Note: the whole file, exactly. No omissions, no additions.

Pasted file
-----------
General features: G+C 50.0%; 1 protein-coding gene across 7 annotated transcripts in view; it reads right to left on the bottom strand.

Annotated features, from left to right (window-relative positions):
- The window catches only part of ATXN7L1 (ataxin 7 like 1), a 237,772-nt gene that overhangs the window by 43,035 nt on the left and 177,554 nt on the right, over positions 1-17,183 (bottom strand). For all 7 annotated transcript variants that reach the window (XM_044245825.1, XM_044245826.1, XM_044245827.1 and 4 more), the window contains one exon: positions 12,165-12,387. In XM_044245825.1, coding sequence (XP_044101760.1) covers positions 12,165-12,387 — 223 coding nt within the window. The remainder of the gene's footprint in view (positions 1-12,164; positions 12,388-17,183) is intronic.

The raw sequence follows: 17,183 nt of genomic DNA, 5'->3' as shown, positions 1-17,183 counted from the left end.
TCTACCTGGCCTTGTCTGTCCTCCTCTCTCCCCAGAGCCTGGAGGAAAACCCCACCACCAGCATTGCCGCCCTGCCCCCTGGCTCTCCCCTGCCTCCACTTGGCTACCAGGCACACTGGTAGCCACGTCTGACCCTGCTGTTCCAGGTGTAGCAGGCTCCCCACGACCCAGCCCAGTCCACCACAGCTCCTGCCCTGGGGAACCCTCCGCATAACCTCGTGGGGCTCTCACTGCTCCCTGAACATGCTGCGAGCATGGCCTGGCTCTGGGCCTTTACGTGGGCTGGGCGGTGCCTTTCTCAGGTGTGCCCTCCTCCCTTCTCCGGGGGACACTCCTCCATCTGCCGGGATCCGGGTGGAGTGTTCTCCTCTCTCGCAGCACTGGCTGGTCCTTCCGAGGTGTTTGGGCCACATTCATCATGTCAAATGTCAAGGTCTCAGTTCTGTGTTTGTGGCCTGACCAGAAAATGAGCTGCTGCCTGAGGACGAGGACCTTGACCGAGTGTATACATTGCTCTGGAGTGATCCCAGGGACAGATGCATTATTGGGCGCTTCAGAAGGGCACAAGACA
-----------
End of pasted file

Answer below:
General features: G+C 50.0%; 1 protein-coding gene across 7 annotated transcripts in view; it reads right to left on the bottom strand.

Annotated features, from left to right (window-relative positions):
- The window catches only part of ATXN7L1 (ataxin 7 like 1), a 237,772-nt gene that overhangs the window by 43,035 nt on the left and 177,554 nt on the right, over positions 1-17,183 (bottom strand). For all 7 annotated transcript variants that reach the window (XM_044245825.1, XM_044245826.1, XM_044245827.1 and 4 more), the window contains one exon: positions 12,165-12,387. In XM_044245825.1, coding sequence (XP_044101760.1) covers positions 12,165-12,387 — 223 coding nt within the window. The remainder of the gene's footprint in view (positions 1-12,164; positions 12,388-17,183) is intronic.

The raw sequence follows: 17,183 nt of genomic DNA, 5'->3' as shown, positions 1-17,183 counted from the left end.
TCTACCTGGCCTTGTCTGTCCTCCTCTCTCCCCAGAGCCTGGAGGAAAACCCCACCACCAGCATTGCCGCCCTGCCCCCTGGCTCTCCCCTGCCTCCACTTGGCTACCAGGCACACTGGTAGCCACGTCTGACCCTGCTGTTCCAGGTGTAGCAGGCTCCCCACGACCCAGCCCAGTCCACCACAGCTCCTGCCCTGGGGAACCCTCCGCATAACCTCGTGGGGCTCTCACTGCTCCCTGAACATGCTGCGAGCATGGCCTGGCTCTGGGCCTTTACGTGGGCTGGGCGGTGCCTTTCTCAGGTGTGCCCTCCTCCCTTCTCCGGGGGACACTCCTCCATCTGCCGGGATCCGGGTGGAGTGTTCTCCTCTCTCGCAGCACTGGCTGGTCCTTCCGAGGTGTTTGGGCCACATTCATCATGTCAAATGTCAAGGTCTCAGTTCTGTGTTTGTGGCCTGACCAGAAAATGAGCTGCTGCCTGAGGACGAGGACCTTGACCGAGTGTATACATTGCTCTGGAGTGATCCCAGGGACAGATGCATTATTGGGCGCTTCAGAAGGGCACAAGACA